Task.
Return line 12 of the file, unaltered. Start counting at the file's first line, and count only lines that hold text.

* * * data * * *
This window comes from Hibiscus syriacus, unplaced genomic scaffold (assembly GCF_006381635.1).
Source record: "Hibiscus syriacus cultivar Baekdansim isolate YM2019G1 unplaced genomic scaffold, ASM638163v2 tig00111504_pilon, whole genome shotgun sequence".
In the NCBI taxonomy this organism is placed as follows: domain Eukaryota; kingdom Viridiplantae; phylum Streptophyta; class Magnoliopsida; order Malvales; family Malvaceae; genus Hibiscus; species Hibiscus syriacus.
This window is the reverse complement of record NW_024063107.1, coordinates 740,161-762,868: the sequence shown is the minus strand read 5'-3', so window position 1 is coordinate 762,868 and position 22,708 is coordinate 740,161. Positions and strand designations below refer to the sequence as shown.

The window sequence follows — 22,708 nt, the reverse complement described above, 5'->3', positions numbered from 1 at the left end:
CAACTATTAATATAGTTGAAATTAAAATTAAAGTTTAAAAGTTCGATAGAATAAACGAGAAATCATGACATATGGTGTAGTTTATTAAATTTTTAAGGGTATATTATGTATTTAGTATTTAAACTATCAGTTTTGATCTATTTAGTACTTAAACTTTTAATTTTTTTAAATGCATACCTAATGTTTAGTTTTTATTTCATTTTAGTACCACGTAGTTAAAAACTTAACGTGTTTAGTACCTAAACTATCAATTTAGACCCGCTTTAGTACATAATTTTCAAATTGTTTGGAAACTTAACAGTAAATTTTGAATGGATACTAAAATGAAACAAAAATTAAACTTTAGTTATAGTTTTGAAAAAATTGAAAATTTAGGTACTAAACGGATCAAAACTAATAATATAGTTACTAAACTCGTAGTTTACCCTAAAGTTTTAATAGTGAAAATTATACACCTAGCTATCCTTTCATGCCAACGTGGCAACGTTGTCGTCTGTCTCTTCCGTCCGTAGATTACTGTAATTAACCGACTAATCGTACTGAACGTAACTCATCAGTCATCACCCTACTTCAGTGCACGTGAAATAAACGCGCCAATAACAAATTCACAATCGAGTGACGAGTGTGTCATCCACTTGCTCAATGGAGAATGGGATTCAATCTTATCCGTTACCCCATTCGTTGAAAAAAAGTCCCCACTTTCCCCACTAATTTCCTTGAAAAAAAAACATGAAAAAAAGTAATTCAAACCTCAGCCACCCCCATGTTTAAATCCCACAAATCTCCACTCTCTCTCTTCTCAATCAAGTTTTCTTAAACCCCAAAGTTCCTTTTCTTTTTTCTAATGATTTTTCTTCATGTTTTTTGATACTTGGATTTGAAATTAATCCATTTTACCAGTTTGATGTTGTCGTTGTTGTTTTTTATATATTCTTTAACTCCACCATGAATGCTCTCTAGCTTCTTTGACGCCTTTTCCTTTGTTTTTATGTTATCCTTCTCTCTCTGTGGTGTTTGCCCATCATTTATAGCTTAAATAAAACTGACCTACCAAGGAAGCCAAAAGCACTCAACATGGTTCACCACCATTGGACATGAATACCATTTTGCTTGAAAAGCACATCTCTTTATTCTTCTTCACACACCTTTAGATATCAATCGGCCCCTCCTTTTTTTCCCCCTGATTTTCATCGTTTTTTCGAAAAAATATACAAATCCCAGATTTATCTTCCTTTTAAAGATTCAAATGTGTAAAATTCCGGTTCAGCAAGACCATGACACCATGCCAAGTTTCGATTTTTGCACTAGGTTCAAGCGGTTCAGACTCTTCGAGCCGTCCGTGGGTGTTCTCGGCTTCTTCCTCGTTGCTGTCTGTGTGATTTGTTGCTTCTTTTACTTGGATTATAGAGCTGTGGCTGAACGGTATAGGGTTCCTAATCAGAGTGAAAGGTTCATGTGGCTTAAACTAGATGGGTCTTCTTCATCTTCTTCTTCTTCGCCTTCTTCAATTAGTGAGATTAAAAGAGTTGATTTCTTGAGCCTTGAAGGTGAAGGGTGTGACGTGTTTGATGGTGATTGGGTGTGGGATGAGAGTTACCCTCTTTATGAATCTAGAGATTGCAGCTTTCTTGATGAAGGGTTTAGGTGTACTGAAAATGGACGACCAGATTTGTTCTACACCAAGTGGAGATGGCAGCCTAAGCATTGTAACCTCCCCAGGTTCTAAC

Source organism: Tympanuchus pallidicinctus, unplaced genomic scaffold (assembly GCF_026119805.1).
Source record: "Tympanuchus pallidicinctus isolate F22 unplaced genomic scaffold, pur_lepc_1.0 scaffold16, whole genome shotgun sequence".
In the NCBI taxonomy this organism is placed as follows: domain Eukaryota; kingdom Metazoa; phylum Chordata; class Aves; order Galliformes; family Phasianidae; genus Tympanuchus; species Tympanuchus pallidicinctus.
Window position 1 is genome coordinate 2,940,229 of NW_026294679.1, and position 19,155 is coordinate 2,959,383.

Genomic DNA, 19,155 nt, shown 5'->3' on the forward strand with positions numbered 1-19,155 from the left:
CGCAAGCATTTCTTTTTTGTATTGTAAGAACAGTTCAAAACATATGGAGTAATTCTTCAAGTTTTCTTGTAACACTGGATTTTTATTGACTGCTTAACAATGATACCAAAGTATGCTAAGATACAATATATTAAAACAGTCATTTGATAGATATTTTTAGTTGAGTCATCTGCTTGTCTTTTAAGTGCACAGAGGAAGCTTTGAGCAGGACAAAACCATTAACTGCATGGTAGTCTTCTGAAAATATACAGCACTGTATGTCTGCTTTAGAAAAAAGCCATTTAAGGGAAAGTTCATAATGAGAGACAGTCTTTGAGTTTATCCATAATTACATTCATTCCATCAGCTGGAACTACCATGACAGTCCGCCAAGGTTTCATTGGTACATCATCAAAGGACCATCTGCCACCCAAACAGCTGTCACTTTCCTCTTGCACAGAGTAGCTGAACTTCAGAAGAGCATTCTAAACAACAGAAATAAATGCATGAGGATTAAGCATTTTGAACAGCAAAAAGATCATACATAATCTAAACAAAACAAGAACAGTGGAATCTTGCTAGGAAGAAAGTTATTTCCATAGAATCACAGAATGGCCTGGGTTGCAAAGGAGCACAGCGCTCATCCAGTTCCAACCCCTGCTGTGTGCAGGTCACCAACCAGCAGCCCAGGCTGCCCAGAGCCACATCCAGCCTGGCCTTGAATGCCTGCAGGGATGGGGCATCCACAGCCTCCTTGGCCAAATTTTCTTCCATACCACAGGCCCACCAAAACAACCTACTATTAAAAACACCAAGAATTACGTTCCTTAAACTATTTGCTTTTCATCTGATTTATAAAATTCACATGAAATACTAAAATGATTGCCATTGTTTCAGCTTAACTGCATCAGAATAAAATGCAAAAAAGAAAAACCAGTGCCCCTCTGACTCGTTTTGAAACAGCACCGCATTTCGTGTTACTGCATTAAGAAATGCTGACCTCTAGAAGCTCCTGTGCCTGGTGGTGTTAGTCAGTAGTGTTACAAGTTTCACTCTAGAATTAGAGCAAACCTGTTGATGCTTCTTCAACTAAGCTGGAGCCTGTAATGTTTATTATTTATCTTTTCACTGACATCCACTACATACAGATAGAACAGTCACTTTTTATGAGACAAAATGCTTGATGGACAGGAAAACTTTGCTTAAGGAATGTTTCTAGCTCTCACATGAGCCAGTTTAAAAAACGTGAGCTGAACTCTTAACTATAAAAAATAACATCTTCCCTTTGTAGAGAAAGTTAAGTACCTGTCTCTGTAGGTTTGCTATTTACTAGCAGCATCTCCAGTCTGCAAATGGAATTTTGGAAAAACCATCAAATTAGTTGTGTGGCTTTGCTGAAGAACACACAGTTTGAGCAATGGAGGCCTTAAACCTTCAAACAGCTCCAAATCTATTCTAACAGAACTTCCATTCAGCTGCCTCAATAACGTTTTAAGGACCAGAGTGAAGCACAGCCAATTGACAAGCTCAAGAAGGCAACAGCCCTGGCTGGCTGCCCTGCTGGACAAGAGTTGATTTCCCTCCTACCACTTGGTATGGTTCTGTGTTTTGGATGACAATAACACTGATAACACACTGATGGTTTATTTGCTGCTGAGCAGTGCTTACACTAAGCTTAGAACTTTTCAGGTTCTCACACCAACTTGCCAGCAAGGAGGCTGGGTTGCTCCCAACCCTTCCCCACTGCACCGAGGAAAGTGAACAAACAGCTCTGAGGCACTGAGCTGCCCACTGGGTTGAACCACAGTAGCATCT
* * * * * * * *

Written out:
CGCAAGCATTTCTTTTTTGTATTGTAAGAACAGTTCAAAACATATGGAGTAATTCTTCAAGTTTTCTTGTAACACTGGATTTTTATTGACTGCTTAACAATGATACCAAAGTATGCTAAGATACAATATATTAAAACAGTCATTTGATAGATATTTTTAGTTGAGTCATCTGCTTGTCTTTTAAGTGCACAGAGGAAGCTTTGAGCAGGACAAAACCATTAACTGCATGGTAGTCTTCTGAAAATATACAGCACTGTATGTCTGCTTTAGAAAAAAGCCATTTAAGGGAAAGTTCATAATGAGAGACAGTCTTTGAGTTTATCCATAATTACATTCATTCCATCAGCTGGAACTACCATGACAGTCCGCCAAGGTTTCATTGGTACATCATCAAAGGACCATCTGCCACCCAAACAGCTGTCACTTTCCTCTTGCACAGAGTAGCTGAACTTCAGAAGAGCATTCTAAACAACAGAAATAAATGCATGAGGATTAAGCATTTTGAACAGCAAAAAGATCATACATAATCTAAACAAAACAAGAACAGTGGAATCTTGCTAGGAAGAAAGTTATTTCCATAGAATCACAGAATGGCCTGGGTTGCAAAGGAGCACAGCGCTCATCCAGTTCCAACCCCTGCTGTGTGCAGGTCACCAACCAGCAGCCCAGGCTGCCCAGAGCCACATCCAGCCTGGCCTTGAATGCCTGCAGGGATGGGGCATCCACAGCCTCCTTGGCCAAATTTTCTTCCATACCACAGGCCCACCAAAACAACCTACTATTAAAAACACCAAGAATTACGTTCCTTAAACTATTTGCTTTTCATCTGATTTATAAAATTCACATGAAATACTAAAATGATTGCCATTGTTTCAGCTTAACTGCATCAGAATAAAATGCAAAAAAGAAAAACCAGTGCCCCTCTGACTCGTTTTGAAACAGCACCGCATTTCGTGTTACTGCATTAAGAAATGCTGACCTCTAGAAGCTCCTGTGCCTGGTGGTGTTAGTCAGTAGTGTTACAAGTTTCACTCTAGAATTAGAGCAAACCTGTTGATGCTTCTTCAACTAAGCTGGAGCCTGTAATGTTTATTATTTATCTTTTCACTGACATCCACTACATACAGATAGAACAGTCACTTTTTATGAGACAAAATGCTTGATGGACAGGAAAACTTTGCTTAAGGAATGTTTCTAGCTCTCACATGAGCCAGTTTAAAAAACGTGAGCTGAACTCTTAACTATAAAAAATAACATCTTCCCTTTGTAGAGAAAGTTAAGTACCTGTCTCTGTAGGTTTGCTATTTACTAGCAGCATCTCCAGTCTGCAAATGGAATTTTGGAAAAACCATCAAATTAGTTGTGTGGCTTTGCTGAAGAACACACAGTTTGAGCAATGGAGGCCTTAAACCTTCAAACAGCTCCAAATCTATTCTAACAGAACTTCCATTCAGCTGCCTCAATAACGTTTTAAGGACCAGAGTGAAGCACAGCCAATTGACAAGCTCAAGAAGGCAACAGCCCTGGCTGGCTGCCCTGCTGGACAAGAGTTGATTTCCCTCCTACCACTTGGTATGGTTCTGTGTTTTGGATGACAATAACACTGATAACACACTGATGGTTTATTTGCTGCTGAGCAGTGCTTACACTAAGCTTAGAACTTTTCAGGTTCTCACACCAACTTGCCAGCAAGGAGGCTGGGTTGCTCCCAACCCTTCCCCACTGCACCGAGGAAAGTGAACAAACAGCTCTGAGGCACTGAGCTGCCCACTGGGTTGAACCACAGTAGCATCT